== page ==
On Work

By Lingzhi

Like many others, when I first started working after graduating from school, I was idealistic. I did not just want a job. I wanted a career. I wanted to excel.

In the first few years, I worked hard, pumped in extra effort to value add myself and to add value to my work. I was aggressive, critical and sometimes hot-tempered. I was intolerant of ‘mistakes’ as I had high expectations of my colleagues.

I did not mind working late every other day, as I wanted recognition for my work efforts. The ultimate goal was of course to achieve promotion and to climb up the corporate ladder.

At that point of time, I was already actively involved in activities at a Buddhist centre during the weekends. I listened to Dharma talks, joined chanting activities and even helped out regularly at the Buddhist centre.

However, I came to realize that whatever I practiced and learnt over the weekends, at the Buddhist centre, seemed to be only for the weekends. During the weekends, I was nice to people. But on weekdays, while working, I did not treat my colleagues better. Overall, I did not seem to improve as a person.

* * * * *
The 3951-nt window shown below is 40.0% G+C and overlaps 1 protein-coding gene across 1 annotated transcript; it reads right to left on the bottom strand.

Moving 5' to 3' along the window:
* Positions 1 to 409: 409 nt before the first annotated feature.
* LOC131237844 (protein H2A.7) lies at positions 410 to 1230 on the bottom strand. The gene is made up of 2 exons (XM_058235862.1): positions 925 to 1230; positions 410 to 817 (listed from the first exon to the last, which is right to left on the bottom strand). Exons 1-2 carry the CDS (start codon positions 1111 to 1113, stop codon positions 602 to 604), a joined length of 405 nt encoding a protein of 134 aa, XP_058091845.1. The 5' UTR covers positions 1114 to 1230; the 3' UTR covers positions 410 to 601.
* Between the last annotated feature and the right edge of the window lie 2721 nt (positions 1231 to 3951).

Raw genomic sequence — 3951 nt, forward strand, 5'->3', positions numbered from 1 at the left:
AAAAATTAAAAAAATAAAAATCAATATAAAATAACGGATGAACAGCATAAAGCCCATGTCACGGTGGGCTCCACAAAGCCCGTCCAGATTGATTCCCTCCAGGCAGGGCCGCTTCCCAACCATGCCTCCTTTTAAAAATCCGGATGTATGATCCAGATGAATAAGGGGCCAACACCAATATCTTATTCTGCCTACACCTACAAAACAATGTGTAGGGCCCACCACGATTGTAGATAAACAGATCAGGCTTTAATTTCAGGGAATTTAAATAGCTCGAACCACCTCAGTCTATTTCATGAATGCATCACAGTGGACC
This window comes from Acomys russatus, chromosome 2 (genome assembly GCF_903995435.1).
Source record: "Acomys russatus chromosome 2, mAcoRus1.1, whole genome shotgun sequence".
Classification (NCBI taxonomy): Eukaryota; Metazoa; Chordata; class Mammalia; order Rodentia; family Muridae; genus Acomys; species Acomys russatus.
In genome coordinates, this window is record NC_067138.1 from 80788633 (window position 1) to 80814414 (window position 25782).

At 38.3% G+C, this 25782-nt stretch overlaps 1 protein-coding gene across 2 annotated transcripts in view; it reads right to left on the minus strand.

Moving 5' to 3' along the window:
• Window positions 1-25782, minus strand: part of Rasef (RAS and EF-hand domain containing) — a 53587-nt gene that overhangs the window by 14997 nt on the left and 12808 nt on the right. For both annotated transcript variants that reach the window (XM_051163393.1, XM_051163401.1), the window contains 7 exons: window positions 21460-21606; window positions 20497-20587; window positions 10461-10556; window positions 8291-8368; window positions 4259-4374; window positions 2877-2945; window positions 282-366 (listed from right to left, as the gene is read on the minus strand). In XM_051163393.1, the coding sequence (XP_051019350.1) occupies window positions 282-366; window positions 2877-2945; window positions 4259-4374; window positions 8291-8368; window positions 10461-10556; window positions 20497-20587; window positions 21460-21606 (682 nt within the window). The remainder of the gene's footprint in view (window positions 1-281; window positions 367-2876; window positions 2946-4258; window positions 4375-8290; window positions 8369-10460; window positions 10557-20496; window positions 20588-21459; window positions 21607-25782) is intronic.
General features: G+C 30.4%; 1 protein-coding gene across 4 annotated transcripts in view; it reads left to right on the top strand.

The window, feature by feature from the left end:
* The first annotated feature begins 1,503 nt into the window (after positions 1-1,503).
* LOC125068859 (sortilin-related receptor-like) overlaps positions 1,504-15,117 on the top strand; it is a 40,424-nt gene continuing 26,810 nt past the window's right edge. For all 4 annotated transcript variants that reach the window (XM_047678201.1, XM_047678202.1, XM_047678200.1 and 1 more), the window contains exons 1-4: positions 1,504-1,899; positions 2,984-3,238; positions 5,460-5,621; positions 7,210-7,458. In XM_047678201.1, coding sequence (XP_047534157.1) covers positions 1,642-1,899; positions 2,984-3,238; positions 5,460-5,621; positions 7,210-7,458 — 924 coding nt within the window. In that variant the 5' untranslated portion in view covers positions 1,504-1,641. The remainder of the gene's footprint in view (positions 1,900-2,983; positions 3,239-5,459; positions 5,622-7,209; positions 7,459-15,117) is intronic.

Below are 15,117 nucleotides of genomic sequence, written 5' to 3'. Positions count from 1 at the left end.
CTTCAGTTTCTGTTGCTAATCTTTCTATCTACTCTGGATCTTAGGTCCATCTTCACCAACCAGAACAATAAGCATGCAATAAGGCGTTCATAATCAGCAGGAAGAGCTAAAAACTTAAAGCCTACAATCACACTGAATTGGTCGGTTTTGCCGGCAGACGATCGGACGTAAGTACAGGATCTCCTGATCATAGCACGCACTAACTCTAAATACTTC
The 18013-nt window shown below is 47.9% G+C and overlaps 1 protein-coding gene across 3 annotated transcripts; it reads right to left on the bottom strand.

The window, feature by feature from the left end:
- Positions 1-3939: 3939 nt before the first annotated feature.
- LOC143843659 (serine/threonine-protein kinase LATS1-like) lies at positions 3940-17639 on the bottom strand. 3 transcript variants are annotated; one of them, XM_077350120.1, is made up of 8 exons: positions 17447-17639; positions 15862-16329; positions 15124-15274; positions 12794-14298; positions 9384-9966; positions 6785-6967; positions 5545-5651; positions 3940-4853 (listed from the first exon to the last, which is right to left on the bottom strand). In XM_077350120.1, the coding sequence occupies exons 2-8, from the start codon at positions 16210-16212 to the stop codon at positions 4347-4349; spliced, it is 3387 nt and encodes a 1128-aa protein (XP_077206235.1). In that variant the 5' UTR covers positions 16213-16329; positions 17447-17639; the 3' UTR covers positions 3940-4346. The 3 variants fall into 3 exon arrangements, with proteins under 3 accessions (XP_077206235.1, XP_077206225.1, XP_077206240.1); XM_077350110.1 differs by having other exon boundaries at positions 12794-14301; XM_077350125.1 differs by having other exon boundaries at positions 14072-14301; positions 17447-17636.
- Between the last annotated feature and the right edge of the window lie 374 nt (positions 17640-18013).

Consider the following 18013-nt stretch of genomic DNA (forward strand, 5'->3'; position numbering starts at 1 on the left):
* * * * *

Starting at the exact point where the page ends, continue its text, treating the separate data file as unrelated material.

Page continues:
As the years passed by and after changing a few jobs, I began to see and realize more. Slowly I thought to myself: I put in so much of my time and effort in my job and for the company, but what had I done to grow myself as a person? Did I become a better person over the years? Did I practice what I had learnt from the Dharma teaching over the years?

The answers to the above questions were obviously “NO”.

I began to change my mentality and attitude. I needed to be true to myself! I began to practice what I have learnt over the years, in my course of work. I practiced compassion (with wisdom) at work, became more courteous in my emails and gave others the benefit of doubt. I began to put myself in the shoes of others, mellowed my temper and was more patient than before.

It took me many years to finally see a bit of light at the end of the tunnel and to integrate the practice of Buddhism in my life. Talking is easy, but being able to walk the talk is the challenge. I am grateful to have the opportunity to learn about the Dharma teachings of Buddha, Venerable Master Shen-Kai and my Buddhist teacher at the Buddhist centre. Some say a leopard never changes its spots, but I think it can, slowly, but surely.

May Buddha be with you.